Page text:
Please scroll down to see today's dahlia, Sunny, from Swan Island Dahlias.
Last Thursday evening after work Marsha and I rode three buses to get to Kenny & Zuke's to pick up our to-go orders, half pastrami sandwiches and sides of potato salad. We had a plan that included a picnic, a chimney and lots of birds. We wanted to take part in Swift Watch 2009.
This particular bird wasn't part of the plan, though. Later on once we'd arrived at the site and had joined hundreds of people waiting for the event, I did hear a man near our blanket saying that there had been a hawk present last year, sitting atop the chimney as the swifts flew around and around. More photos tomorrow and Wednesday.
I'm not sure if I cropped and sharpened the previous photo too much, so I've left this one for you to see, too.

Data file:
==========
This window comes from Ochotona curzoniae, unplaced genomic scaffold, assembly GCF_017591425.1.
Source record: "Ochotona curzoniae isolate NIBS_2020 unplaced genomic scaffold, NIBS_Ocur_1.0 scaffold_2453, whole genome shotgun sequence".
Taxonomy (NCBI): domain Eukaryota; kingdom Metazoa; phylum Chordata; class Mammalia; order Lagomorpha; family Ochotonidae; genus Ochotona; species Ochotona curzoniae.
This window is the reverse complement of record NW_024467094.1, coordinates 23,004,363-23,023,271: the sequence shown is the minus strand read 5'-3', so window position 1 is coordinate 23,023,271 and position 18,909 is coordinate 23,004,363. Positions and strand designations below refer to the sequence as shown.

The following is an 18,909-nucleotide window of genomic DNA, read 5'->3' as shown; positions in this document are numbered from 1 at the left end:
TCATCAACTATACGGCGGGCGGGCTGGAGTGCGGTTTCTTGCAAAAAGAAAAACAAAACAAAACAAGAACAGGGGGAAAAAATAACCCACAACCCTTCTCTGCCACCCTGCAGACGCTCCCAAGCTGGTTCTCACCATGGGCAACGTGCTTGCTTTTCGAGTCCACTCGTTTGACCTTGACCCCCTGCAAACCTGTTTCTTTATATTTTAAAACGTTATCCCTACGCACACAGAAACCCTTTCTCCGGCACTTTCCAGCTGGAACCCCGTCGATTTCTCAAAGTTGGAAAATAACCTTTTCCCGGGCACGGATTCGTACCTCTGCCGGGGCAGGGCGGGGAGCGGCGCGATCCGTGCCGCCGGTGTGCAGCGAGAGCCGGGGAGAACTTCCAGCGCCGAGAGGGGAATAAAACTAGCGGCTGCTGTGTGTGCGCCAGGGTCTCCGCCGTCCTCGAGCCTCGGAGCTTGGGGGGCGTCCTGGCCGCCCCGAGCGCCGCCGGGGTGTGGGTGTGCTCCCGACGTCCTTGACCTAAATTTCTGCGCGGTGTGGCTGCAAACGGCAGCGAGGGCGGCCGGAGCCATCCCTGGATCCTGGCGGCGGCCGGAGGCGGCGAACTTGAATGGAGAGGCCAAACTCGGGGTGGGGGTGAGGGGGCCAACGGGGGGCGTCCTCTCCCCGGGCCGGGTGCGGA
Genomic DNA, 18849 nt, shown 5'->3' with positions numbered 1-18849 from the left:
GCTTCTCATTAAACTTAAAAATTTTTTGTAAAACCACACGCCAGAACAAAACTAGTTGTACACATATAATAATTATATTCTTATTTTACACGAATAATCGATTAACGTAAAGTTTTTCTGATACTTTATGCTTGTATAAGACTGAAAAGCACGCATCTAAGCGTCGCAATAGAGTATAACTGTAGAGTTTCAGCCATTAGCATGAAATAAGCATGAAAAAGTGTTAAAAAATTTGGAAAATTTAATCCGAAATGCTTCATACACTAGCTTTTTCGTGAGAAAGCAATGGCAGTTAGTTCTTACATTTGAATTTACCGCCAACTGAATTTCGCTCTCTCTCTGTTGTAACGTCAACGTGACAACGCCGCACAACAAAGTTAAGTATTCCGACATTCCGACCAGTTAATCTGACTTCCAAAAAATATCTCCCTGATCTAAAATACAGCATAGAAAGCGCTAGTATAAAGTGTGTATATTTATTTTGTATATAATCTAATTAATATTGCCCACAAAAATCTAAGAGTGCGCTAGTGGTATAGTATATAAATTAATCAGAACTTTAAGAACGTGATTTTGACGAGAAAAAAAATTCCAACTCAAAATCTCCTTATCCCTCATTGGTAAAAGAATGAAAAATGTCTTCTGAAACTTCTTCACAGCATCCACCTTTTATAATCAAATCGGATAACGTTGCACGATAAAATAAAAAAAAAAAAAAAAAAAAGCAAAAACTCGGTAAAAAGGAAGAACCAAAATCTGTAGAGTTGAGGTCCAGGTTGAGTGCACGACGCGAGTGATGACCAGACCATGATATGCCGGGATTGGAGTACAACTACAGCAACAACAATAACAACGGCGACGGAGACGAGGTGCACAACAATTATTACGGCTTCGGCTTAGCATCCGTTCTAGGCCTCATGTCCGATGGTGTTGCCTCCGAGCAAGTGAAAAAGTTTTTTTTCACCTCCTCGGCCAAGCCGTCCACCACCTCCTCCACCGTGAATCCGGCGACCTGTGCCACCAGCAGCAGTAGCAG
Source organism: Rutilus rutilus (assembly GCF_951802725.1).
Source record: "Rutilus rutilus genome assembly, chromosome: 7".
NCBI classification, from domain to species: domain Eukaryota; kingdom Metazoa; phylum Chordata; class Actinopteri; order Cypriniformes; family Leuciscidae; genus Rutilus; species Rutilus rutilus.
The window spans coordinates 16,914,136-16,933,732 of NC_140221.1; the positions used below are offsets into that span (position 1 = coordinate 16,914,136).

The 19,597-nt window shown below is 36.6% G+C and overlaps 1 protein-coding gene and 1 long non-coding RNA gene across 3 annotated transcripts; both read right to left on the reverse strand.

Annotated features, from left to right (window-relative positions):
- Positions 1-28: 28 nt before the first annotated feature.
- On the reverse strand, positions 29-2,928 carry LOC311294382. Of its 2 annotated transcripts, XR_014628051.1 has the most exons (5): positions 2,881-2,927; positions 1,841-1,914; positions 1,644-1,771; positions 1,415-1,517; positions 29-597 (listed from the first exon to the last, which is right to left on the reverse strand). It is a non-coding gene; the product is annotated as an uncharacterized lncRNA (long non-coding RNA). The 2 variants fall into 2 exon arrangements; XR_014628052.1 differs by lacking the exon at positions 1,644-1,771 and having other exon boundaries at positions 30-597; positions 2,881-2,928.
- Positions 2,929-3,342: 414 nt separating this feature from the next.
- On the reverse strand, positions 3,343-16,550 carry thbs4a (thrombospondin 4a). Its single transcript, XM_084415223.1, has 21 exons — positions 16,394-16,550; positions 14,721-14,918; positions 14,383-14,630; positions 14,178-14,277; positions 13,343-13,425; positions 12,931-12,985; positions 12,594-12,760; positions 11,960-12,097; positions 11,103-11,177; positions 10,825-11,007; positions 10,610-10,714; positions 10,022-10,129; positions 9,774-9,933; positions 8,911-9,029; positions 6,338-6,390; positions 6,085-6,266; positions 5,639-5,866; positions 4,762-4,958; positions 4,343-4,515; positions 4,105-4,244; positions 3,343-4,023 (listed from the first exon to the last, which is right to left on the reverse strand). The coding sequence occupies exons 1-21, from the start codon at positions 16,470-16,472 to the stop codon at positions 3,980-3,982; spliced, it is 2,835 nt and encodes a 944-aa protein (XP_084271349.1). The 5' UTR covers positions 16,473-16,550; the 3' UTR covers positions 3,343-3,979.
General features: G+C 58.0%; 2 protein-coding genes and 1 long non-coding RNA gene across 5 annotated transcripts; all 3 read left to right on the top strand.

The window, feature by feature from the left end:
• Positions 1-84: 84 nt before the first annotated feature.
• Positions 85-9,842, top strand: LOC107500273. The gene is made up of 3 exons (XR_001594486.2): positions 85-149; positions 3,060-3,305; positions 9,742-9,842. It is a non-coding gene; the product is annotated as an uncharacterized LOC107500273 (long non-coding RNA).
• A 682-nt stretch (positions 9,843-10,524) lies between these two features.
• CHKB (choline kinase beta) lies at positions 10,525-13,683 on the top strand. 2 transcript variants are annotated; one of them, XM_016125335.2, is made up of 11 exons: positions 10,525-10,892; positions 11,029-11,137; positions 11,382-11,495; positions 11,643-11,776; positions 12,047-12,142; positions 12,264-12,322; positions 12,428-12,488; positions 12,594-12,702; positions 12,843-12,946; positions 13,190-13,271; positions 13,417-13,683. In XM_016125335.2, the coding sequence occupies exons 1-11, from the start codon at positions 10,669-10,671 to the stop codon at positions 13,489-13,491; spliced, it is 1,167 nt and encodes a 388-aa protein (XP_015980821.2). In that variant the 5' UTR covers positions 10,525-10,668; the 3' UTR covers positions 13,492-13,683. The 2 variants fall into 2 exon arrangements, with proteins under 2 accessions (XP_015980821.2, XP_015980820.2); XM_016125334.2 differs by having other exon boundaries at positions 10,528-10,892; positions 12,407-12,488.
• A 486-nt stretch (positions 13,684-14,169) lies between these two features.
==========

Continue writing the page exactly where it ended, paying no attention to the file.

Here's a bit from the Audubon Society's Web site: Join us on the lawn at Chapman School each evening in September for a spectacular display of Vaux’s Swifts as they gather to roost in the school’s chimney. Volunteers from Portland Audubon will be present each night with information about the swifts, binoculars and a spotting scope for viewing.
Swifts are insect eating birds that migrate south each fall. At sunset during migration they choose a place where dozens to thousands of birds can roost (sleep). Since the late 1980’s the Chapman chimney has been one of these roosting sites.
Swift watching – coming to view the swifts as they prepare to roost – has become a very popular activity at the Chapman School site in recent years. On most evenings in September, several hundred to several thousand people gather on the school lawn and neighboring Wallace Park grounds to watch and listen as the swifts gather overhead before entering the chimney.
Today's dahlia, Sunny. Facts from Swan Island Dahlias--Bloom: 9" Bright Yellow, Bush: 4'